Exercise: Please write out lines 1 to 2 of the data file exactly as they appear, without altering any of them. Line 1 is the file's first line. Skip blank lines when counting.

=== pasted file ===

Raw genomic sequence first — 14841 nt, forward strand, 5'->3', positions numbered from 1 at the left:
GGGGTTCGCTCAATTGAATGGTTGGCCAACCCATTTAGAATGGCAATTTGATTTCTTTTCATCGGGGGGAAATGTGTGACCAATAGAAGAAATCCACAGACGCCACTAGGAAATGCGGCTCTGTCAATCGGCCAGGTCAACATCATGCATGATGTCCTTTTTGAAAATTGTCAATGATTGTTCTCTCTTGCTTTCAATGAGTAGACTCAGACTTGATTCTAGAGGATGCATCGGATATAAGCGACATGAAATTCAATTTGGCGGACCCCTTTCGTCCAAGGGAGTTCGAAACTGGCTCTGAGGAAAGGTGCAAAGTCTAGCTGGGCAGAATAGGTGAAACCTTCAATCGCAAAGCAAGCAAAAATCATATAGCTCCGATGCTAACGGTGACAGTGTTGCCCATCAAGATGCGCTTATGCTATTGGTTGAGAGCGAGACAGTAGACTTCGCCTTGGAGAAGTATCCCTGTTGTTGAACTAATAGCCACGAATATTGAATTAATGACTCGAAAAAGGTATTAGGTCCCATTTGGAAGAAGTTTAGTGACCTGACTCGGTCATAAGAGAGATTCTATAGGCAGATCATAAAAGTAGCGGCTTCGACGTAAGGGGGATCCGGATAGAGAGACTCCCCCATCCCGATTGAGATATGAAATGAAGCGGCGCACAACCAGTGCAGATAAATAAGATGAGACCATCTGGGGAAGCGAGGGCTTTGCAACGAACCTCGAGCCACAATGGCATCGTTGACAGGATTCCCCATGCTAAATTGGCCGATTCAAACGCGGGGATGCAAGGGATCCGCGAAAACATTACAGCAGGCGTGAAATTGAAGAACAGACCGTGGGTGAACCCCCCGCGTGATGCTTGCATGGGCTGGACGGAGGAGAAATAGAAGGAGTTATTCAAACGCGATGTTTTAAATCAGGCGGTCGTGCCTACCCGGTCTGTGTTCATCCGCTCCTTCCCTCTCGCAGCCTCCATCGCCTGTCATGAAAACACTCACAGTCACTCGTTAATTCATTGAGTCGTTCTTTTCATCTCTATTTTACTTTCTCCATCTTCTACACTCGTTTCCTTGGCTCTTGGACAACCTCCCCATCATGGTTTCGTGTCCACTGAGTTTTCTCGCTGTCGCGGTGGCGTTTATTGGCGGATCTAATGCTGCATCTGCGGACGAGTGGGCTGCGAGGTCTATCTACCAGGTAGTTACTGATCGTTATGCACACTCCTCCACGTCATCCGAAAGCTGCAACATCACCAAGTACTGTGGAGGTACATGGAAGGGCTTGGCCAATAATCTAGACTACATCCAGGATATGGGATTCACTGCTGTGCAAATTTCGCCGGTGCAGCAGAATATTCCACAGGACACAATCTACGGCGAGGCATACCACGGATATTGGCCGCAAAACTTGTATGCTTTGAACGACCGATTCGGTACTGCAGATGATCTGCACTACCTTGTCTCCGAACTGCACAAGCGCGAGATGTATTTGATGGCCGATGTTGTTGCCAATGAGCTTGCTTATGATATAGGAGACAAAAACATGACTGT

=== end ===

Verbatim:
Raw genomic sequence first — 14841 nt, forward strand, 5'->3', positions numbered from 1 at the left:
GGGGTTCGCTCAATTGAATGGTTGGCCAACCCATTTAGAATGGCAATTTGATTTCTTTTCATCGGGGGGAAATGTGTGACCAATAGAAGAAATCCACAGACGCCACTAGGAAATGCGGCTCTGTCAATCGGCCAGGTCAACATCATGCATGATGTCCTTTTTGAAAATTGTCAATGATTGTTCTCTCTTGCTTTCAATGAGTAGACTCAGACTTGATTCTAGAGGATGCATCGGATATAAGCGACATGAAATTCAATTTGGCGGACCCCTTTCGTCCAAGGGAGTTCGAAACTGGCTCTGAGGAAAGGTGCAAAGTCTAGCTGGGCAGAATAGGTGAAACCTTCAATCGCAAAGCAAGCAAAAATCATATAGCTCCGATGCTAACGGTGACAGTGTTGCCCATCAAGATGCGCTTATGCTATTGGTTGAGAGCGAGACAGTAGACTTCGCCTTGGAGAAGTATCCCTGTTGTTGAACTAATAGCCACGAATATTGAATTAATGACTCGAAAAAGGTATTAGGTCCCATTTGGAAGAAGTTTAGTGACCTGACTCGGTCATAAGAGAGATTCTATAGGCAGATCATAAAAGTAGCGGCTTCGACGTAAGGGGGATCCGGATAGAGAGACTCCCCCATCCCGATTGAGATATGAAATGAAGCGGCGCACAACCAGTGCAGATAAATAAGATGAGACCATCTGGGGAAGCGAGGGCTTTGCAACGAACCTCGAGCCACAATGGCATCGTTGACAGGATTCCCCATGCTAAATTGGCCGATTCAAACGCGGGGATGCAAGGGATCCGCGAAAACATTACAGCAGGCGTGAAATTGAAGAACAGACCGTGGGTGAACCCCCCGCGTGATGCTTGCATGGGCTGGACGGAGGAGAAATAGAAGGAGTTATTCAAACGCGATGTTTTAAATCAGGCGGTCGTGCCTACCCGGTCTGTGTTCATCCGCTCCTTCCCTCTCGCAGCCTCCATCGCCTGTCATGAAAACACTCACAGTCACTCGTTAATTCATTGAGTCGTTCTTTTCATCTCTATTTTACTTTCTCCATCTTCTACACTCGTTTCCTTGGCTCTTGGACAACCTCCCCATCATGGTTTCGTGTCCACTGAGTTTTCTCGCTGTCGCGGTGGCGTTTATTGGCGGATCTAATGCTGCATCTGCGGACGAGTGGGCTGCGAGGTCTATCTACCAGGTAGTTACTGATCGTTATGCACACTCCTCCACGTCATCCGAAAGCTGCAACATCACCAAGTACTGTGGAGGTACATGGAAGGGCTTGGCCAATAATCTAGACTACATCCAGGATATGGGATTCACTGCTGTGCAAATTTCGCCGGTGCAGCAGAATATTCCACAGGACACAATCTACGGCGAGGCATACCACGGATATTGGCCGCAAAACTTGTATGCTTTGAACGACCGATTCGGTACTGCAGATGATCTGCACTACCTTGTCTCCGAACTGCACAAGCGCGAGATGTATTTGATGGCCGATGTTGTTGCCAATGAGCTTGCTTATGATATAGGAGACAAAAACATGACTGT